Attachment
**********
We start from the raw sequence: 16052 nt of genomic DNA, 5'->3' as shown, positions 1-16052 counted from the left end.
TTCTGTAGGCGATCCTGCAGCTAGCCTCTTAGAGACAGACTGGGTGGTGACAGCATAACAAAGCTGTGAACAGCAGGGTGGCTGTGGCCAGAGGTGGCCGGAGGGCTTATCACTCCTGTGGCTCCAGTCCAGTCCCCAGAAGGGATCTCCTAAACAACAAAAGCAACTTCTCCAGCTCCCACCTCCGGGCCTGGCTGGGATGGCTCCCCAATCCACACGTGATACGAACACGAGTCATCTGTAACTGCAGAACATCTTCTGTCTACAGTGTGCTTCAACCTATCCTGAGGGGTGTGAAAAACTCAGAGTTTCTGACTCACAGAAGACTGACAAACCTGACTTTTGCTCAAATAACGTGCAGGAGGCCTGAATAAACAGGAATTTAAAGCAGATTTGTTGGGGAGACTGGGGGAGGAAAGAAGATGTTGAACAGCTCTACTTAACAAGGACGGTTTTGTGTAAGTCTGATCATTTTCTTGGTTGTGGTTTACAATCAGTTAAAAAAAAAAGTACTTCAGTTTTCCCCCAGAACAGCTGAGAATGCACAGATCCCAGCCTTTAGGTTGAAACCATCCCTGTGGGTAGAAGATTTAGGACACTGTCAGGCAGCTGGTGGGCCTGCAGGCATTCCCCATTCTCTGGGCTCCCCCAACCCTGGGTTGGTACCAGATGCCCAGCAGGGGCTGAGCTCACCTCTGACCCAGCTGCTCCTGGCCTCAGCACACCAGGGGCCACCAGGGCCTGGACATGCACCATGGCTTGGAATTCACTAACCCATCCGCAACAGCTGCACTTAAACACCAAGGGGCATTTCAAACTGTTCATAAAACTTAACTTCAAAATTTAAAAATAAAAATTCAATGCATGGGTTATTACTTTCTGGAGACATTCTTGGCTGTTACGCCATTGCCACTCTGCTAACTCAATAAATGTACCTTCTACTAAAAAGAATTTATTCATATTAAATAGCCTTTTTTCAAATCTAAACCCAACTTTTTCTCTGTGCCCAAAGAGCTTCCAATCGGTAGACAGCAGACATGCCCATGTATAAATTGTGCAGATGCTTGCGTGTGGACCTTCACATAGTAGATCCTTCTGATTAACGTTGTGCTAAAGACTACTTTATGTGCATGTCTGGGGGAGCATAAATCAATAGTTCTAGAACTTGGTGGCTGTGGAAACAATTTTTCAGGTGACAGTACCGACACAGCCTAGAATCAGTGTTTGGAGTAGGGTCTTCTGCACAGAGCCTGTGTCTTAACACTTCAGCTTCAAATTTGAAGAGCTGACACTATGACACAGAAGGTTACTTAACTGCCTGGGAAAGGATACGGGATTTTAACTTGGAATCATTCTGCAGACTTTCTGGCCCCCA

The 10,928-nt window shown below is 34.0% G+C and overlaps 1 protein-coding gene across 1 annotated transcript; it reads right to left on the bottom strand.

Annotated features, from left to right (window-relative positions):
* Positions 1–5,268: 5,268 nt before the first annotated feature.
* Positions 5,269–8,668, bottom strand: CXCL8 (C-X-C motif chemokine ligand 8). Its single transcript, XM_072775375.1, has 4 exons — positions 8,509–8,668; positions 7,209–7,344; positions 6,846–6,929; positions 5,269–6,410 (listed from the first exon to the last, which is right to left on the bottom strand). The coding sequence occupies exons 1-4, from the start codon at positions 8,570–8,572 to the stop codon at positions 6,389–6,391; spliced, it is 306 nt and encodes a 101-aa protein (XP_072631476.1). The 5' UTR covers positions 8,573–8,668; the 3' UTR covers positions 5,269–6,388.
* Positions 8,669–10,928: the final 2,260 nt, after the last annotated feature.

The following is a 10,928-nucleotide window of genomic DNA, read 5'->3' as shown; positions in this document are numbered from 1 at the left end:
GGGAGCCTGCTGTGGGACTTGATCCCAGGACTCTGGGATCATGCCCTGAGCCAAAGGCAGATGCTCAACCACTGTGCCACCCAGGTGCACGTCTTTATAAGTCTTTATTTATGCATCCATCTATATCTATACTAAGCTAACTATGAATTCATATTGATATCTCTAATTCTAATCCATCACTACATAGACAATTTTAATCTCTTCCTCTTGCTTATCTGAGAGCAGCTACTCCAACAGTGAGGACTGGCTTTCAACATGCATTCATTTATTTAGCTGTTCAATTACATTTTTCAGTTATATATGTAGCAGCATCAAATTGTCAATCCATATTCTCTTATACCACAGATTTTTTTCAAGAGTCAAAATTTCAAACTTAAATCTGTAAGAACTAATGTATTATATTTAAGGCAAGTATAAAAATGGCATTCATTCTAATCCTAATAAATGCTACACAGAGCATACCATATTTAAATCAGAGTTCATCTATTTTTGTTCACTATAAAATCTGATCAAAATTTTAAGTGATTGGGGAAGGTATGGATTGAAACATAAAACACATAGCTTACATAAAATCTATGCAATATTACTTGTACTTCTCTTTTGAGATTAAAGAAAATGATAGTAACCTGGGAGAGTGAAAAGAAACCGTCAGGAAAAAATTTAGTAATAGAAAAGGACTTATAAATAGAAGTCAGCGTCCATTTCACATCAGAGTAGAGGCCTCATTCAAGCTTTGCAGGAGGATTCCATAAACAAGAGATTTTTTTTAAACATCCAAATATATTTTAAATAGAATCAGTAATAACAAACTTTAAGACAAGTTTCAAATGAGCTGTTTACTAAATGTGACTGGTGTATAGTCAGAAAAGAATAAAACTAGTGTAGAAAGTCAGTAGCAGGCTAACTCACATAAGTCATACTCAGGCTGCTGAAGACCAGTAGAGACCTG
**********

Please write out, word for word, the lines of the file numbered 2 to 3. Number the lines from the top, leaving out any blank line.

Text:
TTCTGTAGGCGATCCTGCAGCTAGCCTCTTAGAGACAGACTGGGTGGTGACAGCATAACAAAGCTGTGAACAGCAGGGTGGCTGTGGCCAGAGGTGGCCGGAGGGCTTATCACTCCTGTGGCTCCAGTCCAGTCCCCAGAAGGGATCTCCTAAACAACAAAAGCAACTTCTCCAGCTCCCACCTCCGGGCCTGGCTGGGATGGCTCCCCAATCCACACGTGATACGAACACGAGTCATCTGTAACTGCAGAACATCTTCTGTCTACAGTGTGCTTCAACCTATCCTGAGGGGTGTGAAAAACTCAGAGTTTCTGACTCACAGAAGACTGACAAACCTGACTTTTGCTCAAATAACGTGCAGGAGGCCTGAATAAACAGGAATTTAAAGCAGATTTGTTGGGGAGACTGGGGGAGGAAAGAAGATGTTGAACAGCTCTACTTAACAAGGACGGTTTTGTGTAAGTCTGATCATTTTCTTGGTTGTGGTTTACAATCAGTTAAAAAAAAAAGTACTTCAGTTTTCCCCCAGAACAGCTGAGAATGCACAGATCCCAGCCTTTAGGTTGAAACCATCCCTGTGGGTAGAAGATTTAGGACACTGTCAGGCAGCTGGTGGGCCTGCAGGCATTCCCCATTCTCTGGGCTCCCCCAACCCTGGGTTGGTACCAGATGCCCAGCAGGGGCTGAGCTCACCTCTGACCCAGCTGCTCCTGGCCTCAGCACACCAGGGGCCACCAGGGCCTGGACATGCACCATGGCTTGGAATTCACTAACCCATCCGCAACAGCTGCACTTAAACACCAAGGGGCATTTCAAACTGTTCATAAAACTTAACTTCAAAATTTAAAAATAAAAATTCAATGCATGGGTTATTACTTTCTGGAGACATTCTTGGCTGTTACGCCATTGCCACTCTGCTAACTCAATAAATGTACCTTCTACTAAAAAGAATTTATTCATATTAAATAGCCTTTTTTCAAATCTAAACCCAACTTTTTCTCTGTGCCCAAAGAGCTTCCAATCGGTAGACAGCAGACATGCCCATGTATAAATTGTGCAGATGCTTGCGTGTGGACCTTCACATAGTAGATCCTTCTGATTAACGTTGTGCTAAAGACTACTTTATGTGCATGTCTGGGGGAGCATAAATCAATAGTTCTAGAACTTGGTGGCTGTGGAAACAATTTTTCAGGTGACAGTACCGACACAGCCTAGAATCAGTGTTTGGAGTAGGGTCTTCTGCACAGAGCCTGTGTCTTAACACTTCAGCTTCAAATTTGAAGAGCTGACACTATGACACAGAAGGTTACTTAACTGCCTGGGAAAGGATACGGGATTTTAACTTGGAATCATTCTGCAGACTTTCTGGCCCCCA

The 10,928-nt window shown below is 34.0% G+C and overlaps 1 protein-coding gene across 1 annotated transcript; it reads right to left on the bottom strand.